Becoming a detective has become easier with the launch of an entry route, allowing applicants to join a structured two-year programme to become a detective constable.
A recruitment campaign asking people if ‘This could be your first major breakthrough’ is aimed at showing people what is involved in becoming a detective and has been launched to coincide with the opening of the application process.
The detective pathway which is open to anyone with a minimum of a 2:2 degree, or higher, in any subject, is aiming to ensure the force has the right number of detectives in the future.
Traditionally, the path to becoming a detective would see entrants join as a uniformed police officer before specialising later on. However, the force is now giving people, with the appropriate transferable skills, the knowledge and the experience, the chance to work alongside fellow detectives within months of joining.
Northamptonshire Police has a strong commitment to equality and diversity, striving to employ a workforce that reflects the diverse communities it serves. The force is especially keen to receive applications from minority communities, from women and from the LGBTQ community.
Detective Chief Superintendent Paul Rymarz, Head of Crime and Justice, said: “This is an exciting time to join Northamptonshire Police, and this pathway gives people an extraordinary opportunity to start a career that will change their lives and the lives of others.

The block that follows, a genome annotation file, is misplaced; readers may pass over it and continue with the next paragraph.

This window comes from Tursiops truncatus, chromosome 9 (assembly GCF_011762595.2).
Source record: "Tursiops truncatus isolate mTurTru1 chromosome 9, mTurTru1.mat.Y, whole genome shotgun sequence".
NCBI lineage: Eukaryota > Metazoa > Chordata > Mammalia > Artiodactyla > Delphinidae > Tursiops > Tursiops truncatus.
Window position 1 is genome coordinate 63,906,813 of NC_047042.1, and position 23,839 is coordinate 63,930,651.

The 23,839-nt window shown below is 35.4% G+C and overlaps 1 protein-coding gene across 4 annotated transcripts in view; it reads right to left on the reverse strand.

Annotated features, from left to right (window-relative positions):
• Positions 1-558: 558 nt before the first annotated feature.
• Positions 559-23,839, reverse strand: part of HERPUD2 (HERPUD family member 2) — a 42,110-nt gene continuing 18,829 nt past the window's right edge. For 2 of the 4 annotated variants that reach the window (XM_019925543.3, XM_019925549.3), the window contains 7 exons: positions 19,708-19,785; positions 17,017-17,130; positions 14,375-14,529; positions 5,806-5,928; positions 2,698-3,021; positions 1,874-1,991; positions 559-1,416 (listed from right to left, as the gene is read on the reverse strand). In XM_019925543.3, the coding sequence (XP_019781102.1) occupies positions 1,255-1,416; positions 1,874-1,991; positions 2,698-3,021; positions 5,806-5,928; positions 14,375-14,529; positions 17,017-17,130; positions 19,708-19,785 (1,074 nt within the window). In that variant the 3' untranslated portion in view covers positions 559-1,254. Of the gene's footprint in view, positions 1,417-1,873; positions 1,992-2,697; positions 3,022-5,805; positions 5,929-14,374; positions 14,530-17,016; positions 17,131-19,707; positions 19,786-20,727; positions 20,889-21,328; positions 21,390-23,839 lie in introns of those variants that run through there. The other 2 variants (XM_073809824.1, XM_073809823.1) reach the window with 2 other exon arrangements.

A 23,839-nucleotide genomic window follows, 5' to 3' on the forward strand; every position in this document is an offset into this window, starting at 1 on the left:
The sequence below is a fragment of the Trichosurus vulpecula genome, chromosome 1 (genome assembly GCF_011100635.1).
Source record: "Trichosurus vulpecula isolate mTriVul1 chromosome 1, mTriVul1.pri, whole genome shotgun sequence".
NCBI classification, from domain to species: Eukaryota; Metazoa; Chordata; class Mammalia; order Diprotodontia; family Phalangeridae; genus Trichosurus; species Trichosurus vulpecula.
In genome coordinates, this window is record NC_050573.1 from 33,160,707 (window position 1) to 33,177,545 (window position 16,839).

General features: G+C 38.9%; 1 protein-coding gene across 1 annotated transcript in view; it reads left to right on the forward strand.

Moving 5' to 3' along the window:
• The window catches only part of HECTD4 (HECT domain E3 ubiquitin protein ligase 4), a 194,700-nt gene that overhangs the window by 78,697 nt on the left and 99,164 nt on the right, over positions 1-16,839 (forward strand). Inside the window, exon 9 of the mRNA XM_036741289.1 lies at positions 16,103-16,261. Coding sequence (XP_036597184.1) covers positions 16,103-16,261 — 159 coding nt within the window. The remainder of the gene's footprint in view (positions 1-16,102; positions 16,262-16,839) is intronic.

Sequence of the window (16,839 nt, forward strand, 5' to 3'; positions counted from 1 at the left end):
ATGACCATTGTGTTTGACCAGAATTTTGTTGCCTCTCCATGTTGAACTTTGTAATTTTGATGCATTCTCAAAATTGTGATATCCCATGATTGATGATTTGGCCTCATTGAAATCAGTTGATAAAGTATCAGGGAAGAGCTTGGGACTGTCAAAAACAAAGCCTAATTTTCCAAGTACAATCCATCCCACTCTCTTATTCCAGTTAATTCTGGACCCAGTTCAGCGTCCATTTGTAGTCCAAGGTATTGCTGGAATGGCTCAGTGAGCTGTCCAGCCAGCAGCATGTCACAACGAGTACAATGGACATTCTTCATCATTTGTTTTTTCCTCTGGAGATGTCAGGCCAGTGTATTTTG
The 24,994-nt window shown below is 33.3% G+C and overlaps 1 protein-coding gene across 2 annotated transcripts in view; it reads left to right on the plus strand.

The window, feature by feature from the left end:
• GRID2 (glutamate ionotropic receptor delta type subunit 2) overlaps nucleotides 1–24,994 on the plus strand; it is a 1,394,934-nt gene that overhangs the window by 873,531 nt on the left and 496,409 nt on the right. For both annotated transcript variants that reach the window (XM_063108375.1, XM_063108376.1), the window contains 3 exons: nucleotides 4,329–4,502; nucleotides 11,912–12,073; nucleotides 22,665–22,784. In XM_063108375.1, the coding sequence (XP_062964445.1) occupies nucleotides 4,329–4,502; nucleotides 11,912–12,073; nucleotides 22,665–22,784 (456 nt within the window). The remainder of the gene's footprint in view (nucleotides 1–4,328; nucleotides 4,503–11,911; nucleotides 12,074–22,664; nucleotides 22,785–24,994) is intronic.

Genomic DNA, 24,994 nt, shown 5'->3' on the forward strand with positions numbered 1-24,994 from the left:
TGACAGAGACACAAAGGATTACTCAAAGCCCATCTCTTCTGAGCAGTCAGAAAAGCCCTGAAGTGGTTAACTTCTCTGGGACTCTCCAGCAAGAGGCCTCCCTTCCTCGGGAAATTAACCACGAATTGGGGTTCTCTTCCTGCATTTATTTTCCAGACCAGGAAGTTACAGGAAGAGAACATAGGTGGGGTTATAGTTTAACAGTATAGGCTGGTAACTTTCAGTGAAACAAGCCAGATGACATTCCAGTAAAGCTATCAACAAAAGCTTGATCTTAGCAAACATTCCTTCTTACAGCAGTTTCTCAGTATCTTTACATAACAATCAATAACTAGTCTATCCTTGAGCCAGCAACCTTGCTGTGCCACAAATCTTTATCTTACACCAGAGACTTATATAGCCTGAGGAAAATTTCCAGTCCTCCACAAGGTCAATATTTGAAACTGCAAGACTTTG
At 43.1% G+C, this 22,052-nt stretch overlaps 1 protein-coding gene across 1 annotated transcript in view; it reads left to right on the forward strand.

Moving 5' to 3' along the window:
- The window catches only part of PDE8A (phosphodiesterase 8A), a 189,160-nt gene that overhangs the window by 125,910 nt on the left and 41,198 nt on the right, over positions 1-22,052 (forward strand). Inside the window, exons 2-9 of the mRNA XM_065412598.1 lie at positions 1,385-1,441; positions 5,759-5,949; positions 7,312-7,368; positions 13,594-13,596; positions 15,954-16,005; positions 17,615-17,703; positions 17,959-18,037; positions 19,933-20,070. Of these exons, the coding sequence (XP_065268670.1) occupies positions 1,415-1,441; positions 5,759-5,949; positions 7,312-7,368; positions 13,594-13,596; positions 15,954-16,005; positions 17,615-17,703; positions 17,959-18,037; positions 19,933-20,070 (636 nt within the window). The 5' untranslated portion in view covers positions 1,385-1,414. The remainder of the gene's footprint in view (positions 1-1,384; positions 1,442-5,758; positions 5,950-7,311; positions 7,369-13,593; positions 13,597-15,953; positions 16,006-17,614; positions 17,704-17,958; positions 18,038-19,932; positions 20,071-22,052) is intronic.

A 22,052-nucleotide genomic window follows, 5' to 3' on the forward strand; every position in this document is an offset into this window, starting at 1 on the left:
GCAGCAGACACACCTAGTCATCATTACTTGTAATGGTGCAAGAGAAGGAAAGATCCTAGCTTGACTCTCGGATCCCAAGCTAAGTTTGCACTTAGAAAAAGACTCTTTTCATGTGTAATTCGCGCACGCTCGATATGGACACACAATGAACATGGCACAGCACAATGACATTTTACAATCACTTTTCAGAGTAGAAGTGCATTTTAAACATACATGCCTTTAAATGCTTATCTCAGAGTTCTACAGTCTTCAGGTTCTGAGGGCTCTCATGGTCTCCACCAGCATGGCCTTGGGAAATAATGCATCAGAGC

“I want to be clear though, we expect the highest standards of our detectives and will therefore be looking for people who can demonstrate strong communication and decision-making skills. We’ll be looking for team players with leadership qualities, integrity and resilience.
“Last year was the first time we opened this route, and it has proven to be a massive success. We had candidates from all walks of life and ages. Crucially, over 50 per cent of the applications were from women, showing a real positive change in attitudes towards a policing career.”
This initiative will complement the internal detective selection processes, as well as opportunities for officers from other forces to transfer, and aims to bring rapid support to investigators working in challenging fields.
Those joining this rigorous programme will initially go through a written application and assessment centre. Applicants successful at final interview will undergo a medical assessment, fitness test and security check before a job offer will be made.
As a trainee detective constable, individuals will start a two-year probationary period. Initially being equipped with the knowledge and skills required of all police officers – like officer safety training, understanding key powers and procedures and making arrests.
This period will include being tutored and going out on patrol with a tutor constable, before eventually going out on independent patrol. Individuals will then move to the Criminal Investigation Department (CID). In this investigative environment, trainees will work towards Accredited Detective Status.
They will be required to complete and pass the National Investigators Exam and Detective Training Course.